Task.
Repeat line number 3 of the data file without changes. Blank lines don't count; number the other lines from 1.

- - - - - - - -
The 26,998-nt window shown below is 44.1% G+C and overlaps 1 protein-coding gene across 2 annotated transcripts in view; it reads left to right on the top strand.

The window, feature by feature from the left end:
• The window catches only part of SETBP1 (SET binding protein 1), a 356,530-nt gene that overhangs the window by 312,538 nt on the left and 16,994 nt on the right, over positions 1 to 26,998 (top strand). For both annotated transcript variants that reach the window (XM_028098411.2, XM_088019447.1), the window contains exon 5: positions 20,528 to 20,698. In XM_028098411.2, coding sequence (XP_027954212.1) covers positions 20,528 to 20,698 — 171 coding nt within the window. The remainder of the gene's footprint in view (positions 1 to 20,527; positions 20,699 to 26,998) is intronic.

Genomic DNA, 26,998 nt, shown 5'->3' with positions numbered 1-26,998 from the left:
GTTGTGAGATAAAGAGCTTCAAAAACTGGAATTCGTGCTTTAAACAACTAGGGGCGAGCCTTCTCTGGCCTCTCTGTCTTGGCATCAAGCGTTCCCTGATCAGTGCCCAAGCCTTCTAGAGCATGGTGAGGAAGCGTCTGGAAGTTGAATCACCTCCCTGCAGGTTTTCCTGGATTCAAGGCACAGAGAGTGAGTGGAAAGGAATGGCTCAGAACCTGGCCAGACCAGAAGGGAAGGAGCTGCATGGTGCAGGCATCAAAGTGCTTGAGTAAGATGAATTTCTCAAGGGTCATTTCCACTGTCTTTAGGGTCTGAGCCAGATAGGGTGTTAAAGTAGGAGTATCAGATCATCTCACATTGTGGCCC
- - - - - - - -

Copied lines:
• The window catches only part of SETBP1 (SET binding protein 1), a 356,530-nt gene that overhangs the window by 312,538 nt on the left and 16,994 nt on the right, over positions 1 to 26,998 (top strand). For both annotated transcript variants that reach the window (XM_028098411.2, XM_088019447.1), the window contains exon 5: positions 20,528 to 20,698. In XM_028098411.2, coding sequence (XP_027954212.1) covers positions 20,528 to 20,698 — 171 coding nt within the window. The remainder of the gene's footprint in view (positions 1 to 20,527; positions 20,699 to 26,998) is intronic.